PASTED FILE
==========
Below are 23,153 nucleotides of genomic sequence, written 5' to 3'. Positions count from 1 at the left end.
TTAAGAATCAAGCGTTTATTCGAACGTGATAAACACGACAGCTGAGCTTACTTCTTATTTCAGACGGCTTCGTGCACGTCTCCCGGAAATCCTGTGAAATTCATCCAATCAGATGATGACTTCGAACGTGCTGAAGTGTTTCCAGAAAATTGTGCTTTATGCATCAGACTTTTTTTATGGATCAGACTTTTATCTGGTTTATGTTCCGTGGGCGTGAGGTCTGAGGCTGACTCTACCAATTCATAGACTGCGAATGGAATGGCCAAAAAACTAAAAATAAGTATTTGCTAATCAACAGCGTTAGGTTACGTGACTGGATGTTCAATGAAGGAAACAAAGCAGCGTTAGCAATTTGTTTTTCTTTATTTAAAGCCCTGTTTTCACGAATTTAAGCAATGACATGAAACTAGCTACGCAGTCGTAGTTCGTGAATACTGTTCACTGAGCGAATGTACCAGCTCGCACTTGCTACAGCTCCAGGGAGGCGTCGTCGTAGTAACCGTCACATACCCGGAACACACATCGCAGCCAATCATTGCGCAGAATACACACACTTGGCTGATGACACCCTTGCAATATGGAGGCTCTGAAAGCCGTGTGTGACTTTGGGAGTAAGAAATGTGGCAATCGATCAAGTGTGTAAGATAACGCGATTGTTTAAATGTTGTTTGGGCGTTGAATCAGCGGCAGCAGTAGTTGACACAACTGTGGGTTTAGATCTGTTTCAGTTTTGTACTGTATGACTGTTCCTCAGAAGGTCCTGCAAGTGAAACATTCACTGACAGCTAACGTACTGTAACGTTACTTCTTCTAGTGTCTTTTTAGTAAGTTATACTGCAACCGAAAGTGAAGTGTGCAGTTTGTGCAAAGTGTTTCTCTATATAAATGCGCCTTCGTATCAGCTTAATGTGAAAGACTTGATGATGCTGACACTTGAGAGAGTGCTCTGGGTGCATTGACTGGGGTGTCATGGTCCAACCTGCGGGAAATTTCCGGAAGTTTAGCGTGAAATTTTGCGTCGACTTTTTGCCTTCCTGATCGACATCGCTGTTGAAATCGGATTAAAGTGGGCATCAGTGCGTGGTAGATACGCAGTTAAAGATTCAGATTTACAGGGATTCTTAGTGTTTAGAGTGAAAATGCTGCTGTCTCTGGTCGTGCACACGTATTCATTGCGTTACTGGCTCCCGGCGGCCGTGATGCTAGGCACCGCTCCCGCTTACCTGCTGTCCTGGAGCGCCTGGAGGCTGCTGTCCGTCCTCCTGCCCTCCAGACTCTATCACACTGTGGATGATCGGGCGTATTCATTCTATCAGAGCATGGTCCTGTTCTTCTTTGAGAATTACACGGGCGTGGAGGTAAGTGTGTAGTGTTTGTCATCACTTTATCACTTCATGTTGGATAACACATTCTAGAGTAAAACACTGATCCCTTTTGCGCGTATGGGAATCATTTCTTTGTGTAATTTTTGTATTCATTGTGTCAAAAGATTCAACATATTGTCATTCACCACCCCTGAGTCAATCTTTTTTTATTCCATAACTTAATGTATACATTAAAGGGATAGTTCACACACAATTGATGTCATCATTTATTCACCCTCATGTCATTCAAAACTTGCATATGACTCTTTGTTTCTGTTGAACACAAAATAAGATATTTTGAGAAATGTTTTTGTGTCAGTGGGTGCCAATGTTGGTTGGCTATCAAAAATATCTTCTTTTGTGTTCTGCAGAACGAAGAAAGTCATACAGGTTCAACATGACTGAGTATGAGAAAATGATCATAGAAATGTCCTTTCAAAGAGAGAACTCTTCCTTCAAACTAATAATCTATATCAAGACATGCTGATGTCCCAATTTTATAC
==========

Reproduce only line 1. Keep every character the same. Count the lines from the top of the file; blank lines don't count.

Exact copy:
Below are 23,153 nucleotides of genomic sequence, written 5' to 3'. Positions count from 1 at the left end.